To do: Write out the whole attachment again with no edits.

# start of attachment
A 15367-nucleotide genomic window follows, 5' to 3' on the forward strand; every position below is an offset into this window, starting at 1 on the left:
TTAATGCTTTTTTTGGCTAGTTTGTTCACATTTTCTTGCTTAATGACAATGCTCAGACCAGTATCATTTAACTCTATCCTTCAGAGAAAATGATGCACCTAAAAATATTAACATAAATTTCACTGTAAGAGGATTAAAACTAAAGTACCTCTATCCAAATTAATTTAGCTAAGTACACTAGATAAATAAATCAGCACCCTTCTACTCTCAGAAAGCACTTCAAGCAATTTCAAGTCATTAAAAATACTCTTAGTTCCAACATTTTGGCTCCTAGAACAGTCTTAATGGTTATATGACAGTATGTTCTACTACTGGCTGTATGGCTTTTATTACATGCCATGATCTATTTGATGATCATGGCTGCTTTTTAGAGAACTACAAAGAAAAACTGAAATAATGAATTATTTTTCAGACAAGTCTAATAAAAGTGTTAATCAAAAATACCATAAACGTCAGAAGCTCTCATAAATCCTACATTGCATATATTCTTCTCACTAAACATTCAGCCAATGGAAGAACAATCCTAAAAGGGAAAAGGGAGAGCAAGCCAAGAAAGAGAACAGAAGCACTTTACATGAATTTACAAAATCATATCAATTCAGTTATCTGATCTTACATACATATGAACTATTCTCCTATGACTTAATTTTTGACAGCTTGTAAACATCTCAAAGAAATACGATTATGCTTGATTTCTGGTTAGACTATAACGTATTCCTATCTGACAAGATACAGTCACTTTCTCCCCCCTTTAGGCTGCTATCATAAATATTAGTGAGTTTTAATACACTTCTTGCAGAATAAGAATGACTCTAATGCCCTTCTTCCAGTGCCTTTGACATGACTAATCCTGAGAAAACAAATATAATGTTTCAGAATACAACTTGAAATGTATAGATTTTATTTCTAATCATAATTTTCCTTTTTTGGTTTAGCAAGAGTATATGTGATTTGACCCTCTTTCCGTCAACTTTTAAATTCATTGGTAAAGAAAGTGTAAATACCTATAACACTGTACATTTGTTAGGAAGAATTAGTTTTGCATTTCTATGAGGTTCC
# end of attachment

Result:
A 15367-nucleotide genomic window follows, 5' to 3' on the forward strand; every position below is an offset into this window, starting at 1 on the left:
TTAATGCTTTTTTTGGCTAGTTTGTTCACATTTTCTTGCTTAATGACAATGCTCAGACCAGTATCATTTAACTCTATCCTTCAGAGAAAATGATGCACCTAAAAATATTAACATAAATTTCACTGTAAGAGGATTAAAACTAAAGTACCTCTATCCAAATTAATTTAGCTAAGTACACTAGATAAATAAATCAGCACCCTTCTACTCTCAGAAAGCACTTCAAGCAATTTCAAGTCATTAAAAATACTCTTAGTTCCAACATTTTGGCTCCTAGAACAGTCTTAATGGTTATATGACAGTATGTTCTACTACTGGCTGTATGGCTTTTATTACATGCCATGATCTATTTGATGATCATGGCTGCTTTTTAGAGAACTACAAAGAAAAACTGAAATAATGAATTATTTTTCAGACAAGTCTAATAAAAGTGTTAATCAAAAATACCATAAACGTCAGAAGCTCTCATAAATCCTACATTGCATATATTCTTCTCACTAAACATTCAGCCAATGGAAGAACAATCCTAAAAGGGAAAAGGGAGAGCAAGCCAAGAAAGAGAACAGAAGCACTTTACATGAATTTACAAAATCATATCAATTCAGTTATCTGATCTTACATACATATGAACTATTCTCCTATGACTTAATTTTTGACAGCTTGTAAACATCTCAAAGAAATACGATTATGCTTGATTTCTGGTTAGACTATAACGTATTCCTATCTGACAAGATACAGTCACTTTCTCCCCCCTTTAGGCTGCTATCATAAATATTAGTGAGTTTTAATACACTTCTTGCAGAATAAGAATGACTCTAATGCCCTTCTTCCAGTGCCTTTGACATGACTAATCCTGAGAAAACAAATATAATGTTTCAGAATACAACTTGAAATGTATAGATTTTATTTCTAATCATAATTTTCCTTTTTTGGTTTAGCAAGAGTATATGTGATTTGACCCTCTTTCCGTCAACTTTTAAATTCATTGGTAAAGAAAGTGTAAATACCTATAACACTGTACATTTGTTAGGAAGAATTAGTTTTGCATTTCTATGAGGTTCC